U of I on track to change the world with innovations

From inventing new technologies to advancing science, University of Illinois is ranked the 25th most innovative university in the world. (WCCU)

From the fastest charging solar-powered battery to agriculture robots that can speed data collection of crops as they grow, University of Illinois’ Research Park is home to students, faculty, and corporate innovative centers that are on track to help change the world.

In its most recent release, Reuters ranked University of Illinois System the 25th most innovative university in the world out of 100.

“Innovation is in this community's DNA,” associate director of U of I’s Research Park Laura Bleill said. “It's really part of the fabric of whom we are and what we do and why we've been so successful as an institution and as a community.”

While the university is composed of three campuses, Reuters highlighted the award-winning research park in Champaign as the reason for its high ranking.

“It provides opportunities for students to use their skills to develop and apply the ones they're using in a classroom in an environment where those skills are needed and wanted and valued,” Bleill said.

Blossoming in 1999, Research Park consists of 17 buildings today with more than 100 leading companies that helped establish innovation centers. Reuters classified U of I as an educational institution contributing to ‘advancing science, starting new markets and inventing new technologies.’

Some of the most innovative products many use today came from entrepreneurs who first put the idea to a test on campus years ago like residential air conditioning, whipped cream in a can and plasma televisions.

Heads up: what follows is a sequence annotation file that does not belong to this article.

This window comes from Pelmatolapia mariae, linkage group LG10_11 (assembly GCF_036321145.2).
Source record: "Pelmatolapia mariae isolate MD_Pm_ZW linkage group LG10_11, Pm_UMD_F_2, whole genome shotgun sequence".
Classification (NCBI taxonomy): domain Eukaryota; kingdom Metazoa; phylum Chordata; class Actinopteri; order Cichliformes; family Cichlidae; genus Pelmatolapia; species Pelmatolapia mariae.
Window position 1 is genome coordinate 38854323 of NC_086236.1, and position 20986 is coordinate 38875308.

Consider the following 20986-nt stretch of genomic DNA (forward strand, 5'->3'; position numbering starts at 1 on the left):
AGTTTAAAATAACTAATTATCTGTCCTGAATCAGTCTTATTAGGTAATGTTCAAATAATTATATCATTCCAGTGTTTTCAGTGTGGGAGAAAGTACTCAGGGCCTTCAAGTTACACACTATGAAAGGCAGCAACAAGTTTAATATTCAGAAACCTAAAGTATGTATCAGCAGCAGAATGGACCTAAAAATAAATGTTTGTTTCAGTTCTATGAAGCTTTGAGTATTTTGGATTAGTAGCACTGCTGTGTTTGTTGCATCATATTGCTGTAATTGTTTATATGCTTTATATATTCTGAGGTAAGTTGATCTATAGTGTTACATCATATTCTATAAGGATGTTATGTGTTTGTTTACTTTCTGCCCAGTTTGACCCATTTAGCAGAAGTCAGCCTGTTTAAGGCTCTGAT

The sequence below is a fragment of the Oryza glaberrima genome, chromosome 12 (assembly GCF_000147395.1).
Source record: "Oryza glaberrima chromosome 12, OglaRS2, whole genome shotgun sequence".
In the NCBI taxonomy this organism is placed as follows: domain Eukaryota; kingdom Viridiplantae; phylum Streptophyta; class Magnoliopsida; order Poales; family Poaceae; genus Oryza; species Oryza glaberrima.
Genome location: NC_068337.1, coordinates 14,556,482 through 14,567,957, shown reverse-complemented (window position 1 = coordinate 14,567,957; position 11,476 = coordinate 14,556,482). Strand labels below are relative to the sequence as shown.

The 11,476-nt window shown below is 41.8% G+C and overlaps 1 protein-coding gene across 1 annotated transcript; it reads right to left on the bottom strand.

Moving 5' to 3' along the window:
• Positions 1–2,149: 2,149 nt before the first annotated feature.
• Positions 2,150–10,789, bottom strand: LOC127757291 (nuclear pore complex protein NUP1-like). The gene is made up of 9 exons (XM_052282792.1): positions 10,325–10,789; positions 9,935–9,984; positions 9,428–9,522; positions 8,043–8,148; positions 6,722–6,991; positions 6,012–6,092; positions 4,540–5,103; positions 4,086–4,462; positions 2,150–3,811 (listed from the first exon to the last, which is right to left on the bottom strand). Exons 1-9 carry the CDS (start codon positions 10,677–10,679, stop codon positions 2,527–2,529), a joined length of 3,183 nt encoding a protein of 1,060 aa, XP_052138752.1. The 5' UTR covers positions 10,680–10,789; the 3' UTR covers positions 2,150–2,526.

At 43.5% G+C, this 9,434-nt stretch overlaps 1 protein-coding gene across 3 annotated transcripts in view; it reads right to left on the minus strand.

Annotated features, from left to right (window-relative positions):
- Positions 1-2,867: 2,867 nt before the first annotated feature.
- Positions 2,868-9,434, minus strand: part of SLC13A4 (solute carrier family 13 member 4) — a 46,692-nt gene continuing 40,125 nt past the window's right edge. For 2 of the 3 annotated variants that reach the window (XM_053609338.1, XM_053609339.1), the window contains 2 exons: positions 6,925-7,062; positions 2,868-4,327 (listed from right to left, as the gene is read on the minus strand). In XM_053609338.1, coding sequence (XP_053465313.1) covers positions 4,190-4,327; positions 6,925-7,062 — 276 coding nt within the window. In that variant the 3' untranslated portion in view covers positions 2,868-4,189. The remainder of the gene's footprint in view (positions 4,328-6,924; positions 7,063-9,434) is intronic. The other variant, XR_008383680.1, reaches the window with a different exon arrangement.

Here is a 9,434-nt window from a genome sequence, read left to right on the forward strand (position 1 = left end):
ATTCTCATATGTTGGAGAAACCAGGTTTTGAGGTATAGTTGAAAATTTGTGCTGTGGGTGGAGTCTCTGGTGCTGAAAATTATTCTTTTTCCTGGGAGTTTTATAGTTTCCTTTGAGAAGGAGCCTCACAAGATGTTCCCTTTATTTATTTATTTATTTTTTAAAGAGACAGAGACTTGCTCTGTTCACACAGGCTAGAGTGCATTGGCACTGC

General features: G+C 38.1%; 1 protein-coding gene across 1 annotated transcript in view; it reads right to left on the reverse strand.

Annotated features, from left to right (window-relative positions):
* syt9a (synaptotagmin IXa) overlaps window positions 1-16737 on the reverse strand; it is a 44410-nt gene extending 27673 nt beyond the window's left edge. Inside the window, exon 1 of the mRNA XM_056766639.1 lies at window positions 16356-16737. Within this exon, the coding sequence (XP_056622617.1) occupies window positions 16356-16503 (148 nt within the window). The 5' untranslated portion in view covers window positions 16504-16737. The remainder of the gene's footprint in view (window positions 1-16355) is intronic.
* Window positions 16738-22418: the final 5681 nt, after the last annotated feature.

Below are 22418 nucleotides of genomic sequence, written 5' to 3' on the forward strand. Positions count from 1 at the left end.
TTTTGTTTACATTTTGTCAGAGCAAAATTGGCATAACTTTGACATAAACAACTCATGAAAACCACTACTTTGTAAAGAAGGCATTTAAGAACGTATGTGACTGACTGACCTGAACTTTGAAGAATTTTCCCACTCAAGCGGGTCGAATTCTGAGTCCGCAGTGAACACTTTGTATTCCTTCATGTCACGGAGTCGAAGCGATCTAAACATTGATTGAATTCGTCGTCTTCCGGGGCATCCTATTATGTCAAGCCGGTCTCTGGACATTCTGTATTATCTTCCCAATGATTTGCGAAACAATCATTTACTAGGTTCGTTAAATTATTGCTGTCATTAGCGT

Fox Champaign went to Research Park and landed in Enterprise Works to take a glimpse at what new ideas students are creating in our backyard.

Co-founder and CEO of LifeFoundry Inc., Ran Chao, said his team uses robotic tools to apply automation skills in an effort to reduce human error in science labs.

"Our central robot is a 7-axis collaborative industrial arm mounted to an autonomous ground vehicle that is programmatically controlled to navigate in a lab space,” Chao said.

That includes work in bioprocessing, like creating vaccines or performing DNA assembly or cloning. The robot can get certain tasks done in just days that would otherwise take two years.

Other startups include a device that helps physicians quickly and accurately diagnose middle ear infections.

“The device can see through the eardrums so visualize the middle ear without having to cut the eardrum open,” co-founder and CEO of PhotoniCare Inc., Ryan Shelton said.

PhotonicCare’s device can help doctors make better decisions about treatment.

“The current way to diagnosis it is basically a magnifying glass they use what's called an otoscope and that's basically just a lens and a LED and they look at the surface of the eardrum,” Shelton said.

The device can see through tissue.

"We use special light to see that eardrum and visualize what's back there and give them a picture of both of the surface and what's behind it,” Shelton said.

There have been hundreds of startups at the University including those that prevent fires caused by batteries and extending batteries lifetime; and a solar-powered panel that allows Wi-Fi to reach up to nearly 1,000 feet. The list goes on.

“It's really about a continuum so from that first kernel of an idea all the way into making that first sale,” Bleill said. “[Research Park] is for aspiring entrepreneurs to really stir the pot of what their ideas and dreams could be, but it’s also a place where businesses can launch and thrive in the early stages."

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